The potential genotoxicity of methylsulfonylmethane, a crystalline organic sulfur, derived from chemically modified lignin from plants was evaluated using in vitro and in vivo assays. In the bacterial reverse mutation test using Salmonella typhimurium TA98. TA 100, TA 153 5, and TA 1538, methylsulfonylmethane did not induce any significant increase of His' revertants. In the in vitro chromosome aberration test using Chinese Hamster Lung (CHL) cells, no aberration effects were seen. In the in vivo evaluation using a micronucleus test, negative results were obtained. Accordingly, the results indicated that methylsulfonylmethane is not genotoxic and its use is unlikely to present a potential hazard.
Abstract: Methylsulfonylmethane is a type of organic sulfur compound found in minute amounts in foods, such as milk, vegetables, and fruits (Pearson et al., 1981) and it is approximately 34% of sulfur in composition. Next to calcium, phosphorus, and potassium, sulfur is the fourth most abundant mineral found in the body and it has been confirmed by research in guinea pigs that the sulfur in MSM is incorporated into the sulfur-containing amino acids, cysteine and methionine (Richmond, 1986). Recent studies report that MSM has a mitigating effect on arthritis (Hasegawa et al., 2004), an anti-inflammatory effect (Hasegawa et al., 2005), and an anti-allergy effect (Barrager et al., 2002) however, it has been brought to attention that the amount of MSM contained in food is minute because available MSM becomes damaged during processing and cooking (Steely, 1994), thus it is necessary to replace it with supplements in order to expect functionality of MSM. Furthermore, as a functional food in Japan, the target daily intake amount has been determined as 3g and it is equivalent to 0.06g/kg-BW estimating that a human’s weight is 50kg. It has been substantiated in toxicity tests with rats that there is no indication of any toxicity when administering 2.0g/kg-BW in a single dose as well as administering 1.5g/kg-BW daily, for 90 days (Horvath et al., 2002). Furthermore, 1.5g/kg-BW, the amount used for the 90-day repetitive dose test, is equivalent to the 25 times more than the target daily intake amount. In order to confirm safety with a dose that is higher than what Horvath et al. reports, single dose and 13-week repetitive administration toxicity tests of MSM were conducted.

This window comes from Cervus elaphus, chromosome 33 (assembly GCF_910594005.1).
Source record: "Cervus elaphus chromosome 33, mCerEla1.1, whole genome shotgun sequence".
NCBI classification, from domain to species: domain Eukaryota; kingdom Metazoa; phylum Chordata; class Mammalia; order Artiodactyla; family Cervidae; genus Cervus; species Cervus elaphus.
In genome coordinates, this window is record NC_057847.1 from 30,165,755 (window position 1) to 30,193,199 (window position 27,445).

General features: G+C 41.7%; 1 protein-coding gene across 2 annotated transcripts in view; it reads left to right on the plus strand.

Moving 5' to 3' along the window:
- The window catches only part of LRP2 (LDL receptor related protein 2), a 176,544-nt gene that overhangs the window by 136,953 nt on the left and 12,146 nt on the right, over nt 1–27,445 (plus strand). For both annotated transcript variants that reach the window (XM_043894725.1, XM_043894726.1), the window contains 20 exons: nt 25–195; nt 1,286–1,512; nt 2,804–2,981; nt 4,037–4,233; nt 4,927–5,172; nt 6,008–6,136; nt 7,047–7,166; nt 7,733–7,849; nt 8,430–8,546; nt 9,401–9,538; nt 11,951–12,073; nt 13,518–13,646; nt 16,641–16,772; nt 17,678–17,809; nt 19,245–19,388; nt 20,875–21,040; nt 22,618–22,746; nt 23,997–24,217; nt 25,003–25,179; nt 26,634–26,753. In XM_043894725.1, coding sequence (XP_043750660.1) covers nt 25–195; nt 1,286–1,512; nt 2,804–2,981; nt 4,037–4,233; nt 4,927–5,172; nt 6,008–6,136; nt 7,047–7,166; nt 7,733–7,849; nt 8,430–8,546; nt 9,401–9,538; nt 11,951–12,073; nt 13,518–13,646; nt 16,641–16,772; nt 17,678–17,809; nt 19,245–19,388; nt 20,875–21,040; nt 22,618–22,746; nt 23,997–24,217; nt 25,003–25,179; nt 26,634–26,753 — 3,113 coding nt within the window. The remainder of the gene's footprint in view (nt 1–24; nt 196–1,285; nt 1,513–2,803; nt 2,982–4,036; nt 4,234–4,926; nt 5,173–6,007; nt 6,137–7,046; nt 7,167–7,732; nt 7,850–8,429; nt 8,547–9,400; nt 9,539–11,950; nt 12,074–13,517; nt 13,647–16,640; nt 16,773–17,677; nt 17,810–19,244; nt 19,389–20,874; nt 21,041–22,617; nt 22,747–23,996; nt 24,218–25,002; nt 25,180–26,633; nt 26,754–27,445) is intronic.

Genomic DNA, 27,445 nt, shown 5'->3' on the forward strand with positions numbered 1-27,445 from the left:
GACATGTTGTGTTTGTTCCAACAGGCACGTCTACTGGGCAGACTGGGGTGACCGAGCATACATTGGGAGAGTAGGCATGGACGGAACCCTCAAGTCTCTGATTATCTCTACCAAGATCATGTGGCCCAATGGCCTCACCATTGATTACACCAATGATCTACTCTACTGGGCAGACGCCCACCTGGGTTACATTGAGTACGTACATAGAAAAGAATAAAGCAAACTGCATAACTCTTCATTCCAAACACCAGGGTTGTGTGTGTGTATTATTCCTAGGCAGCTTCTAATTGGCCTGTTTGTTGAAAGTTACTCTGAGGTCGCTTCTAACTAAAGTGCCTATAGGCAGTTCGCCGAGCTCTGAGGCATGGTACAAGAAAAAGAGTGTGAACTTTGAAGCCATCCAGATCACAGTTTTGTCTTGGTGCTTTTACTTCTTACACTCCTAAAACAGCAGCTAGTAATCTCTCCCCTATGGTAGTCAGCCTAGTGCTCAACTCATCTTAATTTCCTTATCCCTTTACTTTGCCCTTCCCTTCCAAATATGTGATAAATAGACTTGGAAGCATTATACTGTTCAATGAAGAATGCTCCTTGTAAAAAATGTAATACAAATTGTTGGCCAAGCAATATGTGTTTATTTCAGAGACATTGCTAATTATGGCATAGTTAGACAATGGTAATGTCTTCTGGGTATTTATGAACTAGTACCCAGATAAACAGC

Methylsulfonylmethane (MSM) is a sulfur-containing compound found in a wide range of human foods including fruits, vegetables, grains, and beverages. More recently, it has been marketed as a dietary supplement worldwide. The objective of this study was to evaluate the pharmacokinetic profile and distribution of radiolabeled MSM in rats. Male Sprague-Dawley rats were administered a single oral dose of [35S]MSM (500 mg/kg), and blood levels of radioactivity were determined at different time points for up to 48h. Tissue levels of radioactivity at 48 and 120h and urine and fecal radioactivity levels were measured at different time points for up to 120h following [35S]MSM administration to rats. Oral [35S]MSM was rapidly and efficiently absorbed with a mean tmax of 2.1h, Cmax of 622 µg equiv/mL, and AUC0-inf of 15124 h•μg equiv/mL. The t1/2 was 12.2h. Soft tissue distribution of radioactivity indicated a fairly homogeneous distribution throughout the body with relatively lower concentrations in skin and bone. Approximately 85.8% of the dose was recovered in the urine after 120h, whereas only 3% was found in the feces. No quantifiable levels of radioactivity were found in any tissues after 120h, indicating complete elimination of [35S]MSM. The results of this study suggest that [35S]MSM is rapidly absorbed, well distributed, and completely excreted from the body.